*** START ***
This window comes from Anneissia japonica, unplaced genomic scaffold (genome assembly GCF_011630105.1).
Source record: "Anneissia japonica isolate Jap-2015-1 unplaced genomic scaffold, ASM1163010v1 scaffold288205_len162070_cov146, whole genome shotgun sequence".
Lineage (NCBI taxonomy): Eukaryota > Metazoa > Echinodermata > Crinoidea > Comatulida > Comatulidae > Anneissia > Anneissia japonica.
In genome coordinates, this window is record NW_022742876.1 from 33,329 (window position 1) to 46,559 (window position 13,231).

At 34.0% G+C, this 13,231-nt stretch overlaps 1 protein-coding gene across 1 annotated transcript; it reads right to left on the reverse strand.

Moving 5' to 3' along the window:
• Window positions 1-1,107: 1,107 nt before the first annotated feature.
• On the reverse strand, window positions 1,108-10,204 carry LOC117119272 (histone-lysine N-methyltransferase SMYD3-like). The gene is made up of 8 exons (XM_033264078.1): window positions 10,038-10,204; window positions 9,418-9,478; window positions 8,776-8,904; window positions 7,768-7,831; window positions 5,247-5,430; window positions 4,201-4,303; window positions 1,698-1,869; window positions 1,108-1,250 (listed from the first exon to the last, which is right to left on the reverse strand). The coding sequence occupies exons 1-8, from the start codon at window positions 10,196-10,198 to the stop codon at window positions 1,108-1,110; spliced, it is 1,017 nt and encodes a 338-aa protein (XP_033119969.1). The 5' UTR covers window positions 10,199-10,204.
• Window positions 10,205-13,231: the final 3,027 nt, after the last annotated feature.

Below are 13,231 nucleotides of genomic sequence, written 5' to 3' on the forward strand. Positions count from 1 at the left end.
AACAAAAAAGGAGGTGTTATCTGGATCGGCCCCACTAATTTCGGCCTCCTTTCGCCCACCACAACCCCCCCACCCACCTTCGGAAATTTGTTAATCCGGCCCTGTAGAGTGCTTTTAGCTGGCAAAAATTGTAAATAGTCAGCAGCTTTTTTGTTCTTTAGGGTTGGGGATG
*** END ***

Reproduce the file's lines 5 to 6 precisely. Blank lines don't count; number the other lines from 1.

At 34.0% G+C, this 13,231-nt stretch overlaps 1 protein-coding gene across 1 annotated transcript; it reads right to left on the reverse strand.

Moving 5' to 3' along the window: